Eating ourselves to the grave

Eating ourselves to the grave

We eat to live, right? A good, balanced and healthy diet, we are told, keeps the doctor away. Food is the only natural and most effective medicine known to Man. The only adverse medical conditions that I know could cause death are bulimia and anorexia. I cook; and I love cooking. Being a vegetarian even makes it more imperative for me to be mindful of what I eat. As a result I frequent the market for my groceries.

What I see in the market these days gives me the creeps. I have taken my time to figure out how some of the foodstuffs we buy are treated, and my findings reveal an astonishing array of ignorance and downright evil intent from some of the traders in our markets.

Let me deal with the easy consumables. In order to maximise profits some traders resort to mixing groundnut paste with cassava powder, locally called kokonte. This gives a bigger volume to the paste and the customer is none the wiser. Assuming you were a diabetic who must avoid starch at all costs, what do you think this will do to your health? Avocado seed is chopped into little bits, dried, ground and mixed with powdered pepper. I am told avocado seed contains medicinal properties, but that cannot be the reason traders do this.

Palm oil is mixed with a toxic red dye to give it a more attractive red colour. Paradoxically, palm oil is one of the healthiest consumable vegetable oils in our parts. The others are groundnut oil, coconut oil, palm kernel oil and Shea butter oil. Similar colouring is done to salted lamb chunks (popularly called tolo-bifi) by the market women for whatever reasons known only to them. That I am a vegetarian does not mean I should not be concerned with what others consume. When my daughters were in the University, and because I had no right to impose my diet on them, I would go to the market to get condiments to prepare soups and stews for them.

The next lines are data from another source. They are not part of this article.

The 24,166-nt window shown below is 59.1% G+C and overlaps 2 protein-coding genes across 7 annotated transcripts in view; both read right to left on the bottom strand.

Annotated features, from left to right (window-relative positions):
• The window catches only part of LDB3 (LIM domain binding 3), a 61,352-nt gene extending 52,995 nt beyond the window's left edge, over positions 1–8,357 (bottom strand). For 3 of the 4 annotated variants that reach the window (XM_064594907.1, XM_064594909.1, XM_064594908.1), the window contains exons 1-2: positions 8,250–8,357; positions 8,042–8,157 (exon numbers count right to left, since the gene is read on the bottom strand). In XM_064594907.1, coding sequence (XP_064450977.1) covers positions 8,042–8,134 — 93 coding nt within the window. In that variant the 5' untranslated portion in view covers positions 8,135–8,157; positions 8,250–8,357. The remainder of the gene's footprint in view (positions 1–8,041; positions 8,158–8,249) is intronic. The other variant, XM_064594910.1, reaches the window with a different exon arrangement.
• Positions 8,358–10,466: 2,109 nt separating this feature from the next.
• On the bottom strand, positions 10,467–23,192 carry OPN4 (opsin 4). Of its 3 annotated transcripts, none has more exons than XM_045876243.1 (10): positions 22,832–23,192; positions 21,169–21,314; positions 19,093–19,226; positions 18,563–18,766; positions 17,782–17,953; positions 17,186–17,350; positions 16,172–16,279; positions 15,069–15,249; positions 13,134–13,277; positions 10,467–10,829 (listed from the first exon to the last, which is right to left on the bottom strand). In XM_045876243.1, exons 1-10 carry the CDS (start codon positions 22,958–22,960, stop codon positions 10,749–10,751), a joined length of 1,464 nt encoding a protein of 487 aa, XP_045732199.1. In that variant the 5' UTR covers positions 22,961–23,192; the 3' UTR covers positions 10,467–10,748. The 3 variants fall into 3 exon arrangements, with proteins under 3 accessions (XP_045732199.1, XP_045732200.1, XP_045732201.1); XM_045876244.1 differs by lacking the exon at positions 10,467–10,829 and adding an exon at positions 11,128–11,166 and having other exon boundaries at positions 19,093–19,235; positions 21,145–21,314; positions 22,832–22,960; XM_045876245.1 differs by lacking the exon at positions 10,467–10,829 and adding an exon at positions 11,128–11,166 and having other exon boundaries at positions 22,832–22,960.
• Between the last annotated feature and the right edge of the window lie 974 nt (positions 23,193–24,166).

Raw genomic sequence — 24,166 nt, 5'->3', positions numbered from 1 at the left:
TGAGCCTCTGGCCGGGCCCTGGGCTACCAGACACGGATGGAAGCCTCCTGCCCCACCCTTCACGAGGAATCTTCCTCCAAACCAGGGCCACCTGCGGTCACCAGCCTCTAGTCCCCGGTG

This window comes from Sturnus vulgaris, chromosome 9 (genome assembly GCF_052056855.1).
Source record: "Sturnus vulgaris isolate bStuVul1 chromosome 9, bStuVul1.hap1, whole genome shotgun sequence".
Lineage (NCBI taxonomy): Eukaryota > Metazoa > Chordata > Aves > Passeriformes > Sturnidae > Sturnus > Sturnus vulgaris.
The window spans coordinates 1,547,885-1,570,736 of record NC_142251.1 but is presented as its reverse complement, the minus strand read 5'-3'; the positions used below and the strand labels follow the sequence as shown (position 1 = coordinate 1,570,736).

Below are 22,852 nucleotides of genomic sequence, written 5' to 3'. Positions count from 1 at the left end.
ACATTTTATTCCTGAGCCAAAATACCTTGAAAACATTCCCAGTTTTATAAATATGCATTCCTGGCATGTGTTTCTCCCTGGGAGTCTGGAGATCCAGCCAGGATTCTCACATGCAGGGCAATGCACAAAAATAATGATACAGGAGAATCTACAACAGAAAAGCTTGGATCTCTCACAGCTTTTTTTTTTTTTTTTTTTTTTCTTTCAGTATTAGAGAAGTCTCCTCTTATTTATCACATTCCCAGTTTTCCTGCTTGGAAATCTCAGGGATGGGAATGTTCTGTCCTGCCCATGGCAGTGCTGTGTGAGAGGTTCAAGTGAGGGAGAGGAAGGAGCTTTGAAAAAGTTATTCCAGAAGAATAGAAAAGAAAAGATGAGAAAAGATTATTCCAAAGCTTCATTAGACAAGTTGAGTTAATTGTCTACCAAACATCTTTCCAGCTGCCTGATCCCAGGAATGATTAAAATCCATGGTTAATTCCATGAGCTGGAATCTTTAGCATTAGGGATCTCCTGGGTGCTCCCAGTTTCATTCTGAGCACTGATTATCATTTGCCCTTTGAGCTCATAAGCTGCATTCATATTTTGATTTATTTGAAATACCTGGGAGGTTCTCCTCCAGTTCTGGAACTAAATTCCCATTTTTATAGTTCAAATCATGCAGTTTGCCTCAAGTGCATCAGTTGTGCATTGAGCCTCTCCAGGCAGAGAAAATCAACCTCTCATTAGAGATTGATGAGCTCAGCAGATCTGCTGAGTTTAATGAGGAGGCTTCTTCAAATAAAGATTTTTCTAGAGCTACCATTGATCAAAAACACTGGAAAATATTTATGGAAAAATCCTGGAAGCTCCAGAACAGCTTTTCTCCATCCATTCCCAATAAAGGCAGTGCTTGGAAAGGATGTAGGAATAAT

Why do these traders do this? Is it because they are ignorant of the consequences of their actions or it is just a diabolic, evil intent to harm their clients/consumers? I once asked a woman who sold salted mutton chunks at the Kaneshie market in Accra if she ate the dyed meat at home. Her response was that because she sold it, it was like she had seen too much of it so it ceased to be a part of her diet. 

I bought veal, mutton, crabs, salmon, tuna, tilapia and other smoked fish to cook for my children. Having been brought up near the coast, I knew good fish when I saw one. The only thing I excluded from the meals to my children was cow-hide (wele) because it has no nutritional value whatsoever. It was a delicacy for them though.

Let me take on the cooked food sellers briefly: Personally, I hardly eat from outside my home. However, occasionally I go for sinkafa-da-waakye (cooked rice and beans), but to save firewood, the women add too much of saltpeter (they call it kanwe) to soften the beans fast. Now, kenkey, another staple has joined the fray for saltpeter application, to the extent that kenkey has become so soft you can hardly leave it without refrigeration for a day without it going bad. Just a decade and a half ago I could leave kenkey on my dining table for a week,then heat it up for consumption. Kenkey cannot stay in the fridge for a week nowadays. It turns mouldy rather quickly.